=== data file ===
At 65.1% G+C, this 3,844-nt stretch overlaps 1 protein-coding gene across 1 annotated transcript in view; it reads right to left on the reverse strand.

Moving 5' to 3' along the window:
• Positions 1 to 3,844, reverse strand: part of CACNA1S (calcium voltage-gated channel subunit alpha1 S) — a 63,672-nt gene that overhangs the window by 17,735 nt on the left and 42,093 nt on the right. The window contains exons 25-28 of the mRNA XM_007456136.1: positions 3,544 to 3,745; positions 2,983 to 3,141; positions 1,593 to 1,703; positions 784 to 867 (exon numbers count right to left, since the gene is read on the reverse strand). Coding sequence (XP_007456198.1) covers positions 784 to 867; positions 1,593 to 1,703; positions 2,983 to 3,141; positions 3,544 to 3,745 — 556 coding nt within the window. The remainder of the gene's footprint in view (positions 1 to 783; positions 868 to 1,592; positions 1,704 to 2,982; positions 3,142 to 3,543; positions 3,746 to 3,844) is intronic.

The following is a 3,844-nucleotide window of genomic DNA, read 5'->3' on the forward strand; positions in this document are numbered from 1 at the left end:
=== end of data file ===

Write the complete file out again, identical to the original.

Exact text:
At 65.1% G+C, this 3,844-nt stretch overlaps 1 protein-coding gene across 1 annotated transcript in view; it reads right to left on the reverse strand.

Moving 5' to 3' along the window:
• Positions 1 to 3,844, reverse strand: part of CACNA1S (calcium voltage-gated channel subunit alpha1 S) — a 63,672-nt gene that overhangs the window by 17,735 nt on the left and 42,093 nt on the right. The window contains exons 25-28 of the mRNA XM_007456136.1: positions 3,544 to 3,745; positions 2,983 to 3,141; positions 1,593 to 1,703; positions 784 to 867 (exon numbers count right to left, since the gene is read on the reverse strand). Coding sequence (XP_007456198.1) covers positions 784 to 867; positions 1,593 to 1,703; positions 2,983 to 3,141; positions 3,544 to 3,745 — 556 coding nt within the window. The remainder of the gene's footprint in view (positions 1 to 783; positions 868 to 1,592; positions 1,704 to 2,982; positions 3,142 to 3,543; positions 3,746 to 3,844) is intronic.

The following is a 3,844-nucleotide window of genomic DNA, read 5'->3' on the forward strand; positions in this document are numbered from 1 at the left end: